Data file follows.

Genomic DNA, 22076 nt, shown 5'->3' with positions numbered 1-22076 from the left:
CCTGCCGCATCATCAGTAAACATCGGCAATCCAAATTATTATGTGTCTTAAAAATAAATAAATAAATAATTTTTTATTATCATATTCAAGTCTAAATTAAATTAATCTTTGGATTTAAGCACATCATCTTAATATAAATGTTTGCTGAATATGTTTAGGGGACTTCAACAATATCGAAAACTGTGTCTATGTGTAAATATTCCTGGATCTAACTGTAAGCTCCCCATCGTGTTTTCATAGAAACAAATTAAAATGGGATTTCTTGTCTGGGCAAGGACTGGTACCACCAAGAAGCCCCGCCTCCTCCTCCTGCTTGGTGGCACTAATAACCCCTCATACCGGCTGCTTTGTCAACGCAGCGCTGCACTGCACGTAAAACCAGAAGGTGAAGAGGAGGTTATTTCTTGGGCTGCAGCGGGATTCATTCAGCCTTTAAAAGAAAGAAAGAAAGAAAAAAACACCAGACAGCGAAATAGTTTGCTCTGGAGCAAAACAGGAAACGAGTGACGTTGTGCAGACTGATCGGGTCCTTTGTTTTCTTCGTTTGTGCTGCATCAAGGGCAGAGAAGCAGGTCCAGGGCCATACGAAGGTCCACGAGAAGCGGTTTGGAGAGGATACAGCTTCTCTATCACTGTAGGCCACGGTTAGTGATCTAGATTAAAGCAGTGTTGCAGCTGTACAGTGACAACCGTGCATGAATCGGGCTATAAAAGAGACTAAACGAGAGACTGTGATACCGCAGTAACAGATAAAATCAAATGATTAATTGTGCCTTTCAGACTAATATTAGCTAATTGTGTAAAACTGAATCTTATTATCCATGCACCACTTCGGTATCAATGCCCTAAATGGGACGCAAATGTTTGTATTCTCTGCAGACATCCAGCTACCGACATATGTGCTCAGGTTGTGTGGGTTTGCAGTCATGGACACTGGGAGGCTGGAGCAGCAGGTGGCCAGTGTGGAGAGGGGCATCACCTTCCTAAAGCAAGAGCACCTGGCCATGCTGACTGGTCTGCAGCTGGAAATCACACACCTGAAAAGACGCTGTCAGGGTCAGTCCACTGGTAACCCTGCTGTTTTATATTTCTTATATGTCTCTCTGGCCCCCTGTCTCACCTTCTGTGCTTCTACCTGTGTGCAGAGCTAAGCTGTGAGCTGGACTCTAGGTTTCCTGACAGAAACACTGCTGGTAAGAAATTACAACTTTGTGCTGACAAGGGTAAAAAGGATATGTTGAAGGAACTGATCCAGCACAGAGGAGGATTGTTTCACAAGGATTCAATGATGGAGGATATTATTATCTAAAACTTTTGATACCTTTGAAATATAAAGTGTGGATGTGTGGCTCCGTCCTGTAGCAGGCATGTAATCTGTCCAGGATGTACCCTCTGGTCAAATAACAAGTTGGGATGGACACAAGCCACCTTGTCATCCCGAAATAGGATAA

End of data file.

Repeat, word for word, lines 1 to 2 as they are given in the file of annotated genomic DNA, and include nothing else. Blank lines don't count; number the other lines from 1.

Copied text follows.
Genomic DNA, 22076 nt, shown 5'->3' with positions numbered 1-22076 from the left:
CCTGCCGCATCATCAGTAAACATCGGCAATCCAAATTATTATGTGTCTTAAAAATAAATAAATAAATAATTTTTTATTATCATATTCAAGTCTAAATTAAATTAATCTTTGGATTTAAGCACATCATCTTAATATAAATGTTTGCTGAATATGTTTAGGGGACTTCAACAATATCGAAAACTGTGTCTATGTGTAAATATTCCTGGATCTAACTGTAAGCTCCCCATCGTGTTTTCATAGAAACAAATTAAAATGGGATTTCTTGTCTGGGCAAGGACTGGTACCACCAAGAAGCCCCGCCTCCTCCTCCTGCTTGGTGGCACTAATAACCCCTCATACCGGCTGCTTTGTCAACGCAGCGCTGCACTGCACGTAAAACCAGAAGGTGAAGAGGAGGTTATTTCTTGGGCTGCAGCGGGATTCATTCAGCCTTTAAAAGAAAGAAAGAAAGAAAAAAACACCAGACAGCGAAATAGTTTGCTCTGGAGCAAAACAGGAAACGAGTGACGTTGTGCAGACTGATCGGGTCCTTTGTTTTCTTCGTTTGTGCTGCATCAAGGGCAGAGAAGCAGGTCCAGGGCCATACGAAGGTCCACGAGAAGCGGTTTGGAGAGGATACAGCTTCTCTATCACTGTAGGCCACGGTTAGTGATCTAGATTAAAGCAGTGTTGCAGCTGTACAGTGACAACCGTGCATGAATCGGGCTATAAAAGAGACTAAACGAGAGACTGTGATACCGCAGTAACAGATAAAATCAAATGATTAATTGTGCCTTTCAGACTAATATTAGCTAATTGTGTAAAACTGAATCTTATTATCCATGCACCACTTCGGTATCAATGCCCTAAATGGGACGCAAATGTTTGTATTCTCTGCAGACATCCAGCTACCGACATATGTGCTCAGGTTGTGTGGGTTTGCAGTCATGGACACTGGGAGGCTGGAGCAGCAGGTGGCCAGTGTGGAGAGGGGCATCACCTTCCTAAAGCAAGAGCACCTGGCCATGCTGACTGGTCTGCAGCTGGAAATCACACACCTGAAAAGACGCTGTCAGGGTCAGTCCACTGGTAACCCTGCTGTTTTATATTTCTTATATGTCTCTCTGGCCCCCTGTCTCACCTTCTGTGCTTCTACCTGTGTGCAGAGCTAAGCTGTGAGCTGGACTCTAGGTTTCCTGACAGAAACACTGCTGGTAAGAAATTACAACTTTGTGCTGACAAGGGTAAAAAGGATATGTTGAAGGAACTGATCCAGCACAGAGGAGGATTGTTTCACAAGGATTCAATGATGGAGGATATTATTATCTAAAACTTTTGATACCTTTGAAATATAAAGTGTGGATGTGTGGCTCCGTCCTGTAGCAGGCATGTAATCTGTCCAGGATGTACCCTCTGGTCAAATAACAAGTTGGGATGGACACAAGCCACCTTGTCATCCCGAAATAGGATAA